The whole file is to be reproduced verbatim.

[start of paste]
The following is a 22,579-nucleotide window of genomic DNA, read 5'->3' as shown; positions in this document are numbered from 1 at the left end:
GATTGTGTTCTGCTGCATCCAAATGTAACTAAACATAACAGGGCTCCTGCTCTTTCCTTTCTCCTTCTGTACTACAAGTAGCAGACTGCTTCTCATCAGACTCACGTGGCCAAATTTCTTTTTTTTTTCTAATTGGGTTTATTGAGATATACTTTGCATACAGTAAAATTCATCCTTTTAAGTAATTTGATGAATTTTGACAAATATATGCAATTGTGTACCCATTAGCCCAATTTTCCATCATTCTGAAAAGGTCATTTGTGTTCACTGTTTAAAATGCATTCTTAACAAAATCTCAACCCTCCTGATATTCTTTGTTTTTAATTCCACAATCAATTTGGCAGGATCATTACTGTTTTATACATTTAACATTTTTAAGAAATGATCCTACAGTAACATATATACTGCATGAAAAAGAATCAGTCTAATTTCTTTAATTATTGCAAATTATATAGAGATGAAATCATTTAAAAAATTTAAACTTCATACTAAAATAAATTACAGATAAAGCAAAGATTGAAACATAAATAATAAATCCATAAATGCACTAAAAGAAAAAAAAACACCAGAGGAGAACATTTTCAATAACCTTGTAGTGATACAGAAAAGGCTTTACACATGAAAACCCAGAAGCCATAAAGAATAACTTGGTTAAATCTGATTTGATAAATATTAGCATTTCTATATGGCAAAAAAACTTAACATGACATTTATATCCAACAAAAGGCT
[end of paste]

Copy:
The following is a 22,579-nucleotide window of genomic DNA, read 5'->3' as shown; positions in this document are numbered from 1 at the left end:
GATTGTGTTCTGCTGCATCCAAATGTAACTAAACATAACAGGGCTCCTGCTCTTTCCTTTCTCCTTCTGTACTACAAGTAGCAGACTGCTTCTCATCAGACTCACGTGGCCAAATTTCTTTTTTTTTTCTAATTGGGTTTATTGAGATATACTTTGCATACAGTAAAATTCATCCTTTTAAGTAATTTGATGAATTTTGACAAATATATGCAATTGTGTACCCATTAGCCCAATTTTCCATCATTCTGAAAAGGTCATTTGTGTTCACTGTTTAAAATGCATTCTTAACAAAATCTCAACCCTCCTGATATTCTTTGTTTTTAATTCCACAATCAATTTGGCAGGATCATTACTGTTTTATACATTTAACATTTTTAAGAAATGATCCTACAGTAACATATATACTGCATGAAAAAGAATCAGTCTAATTTCTTTAATTATTGCAAATTATATAGAGATGAAATCATTTAAAAAATTTAAACTTCATACTAAAATAAATTACAGATAAAGCAAAGATTGAAACATAAATAATAAATCCATAAATGCACTAAAAGAAAAAAAAACACCAGAGGAGAACATTTTCAATAACCTTGTAGTGATACAGAAAAGGCTTTACACATGAAAACCCAGAAGCCATAAAGAATAACTTGGTTAAATCTGATTTGATAAATATTAGCATTTCTATATGGCAAAAAAACTTAACATGACATTTATATCCAACAAAAGGCT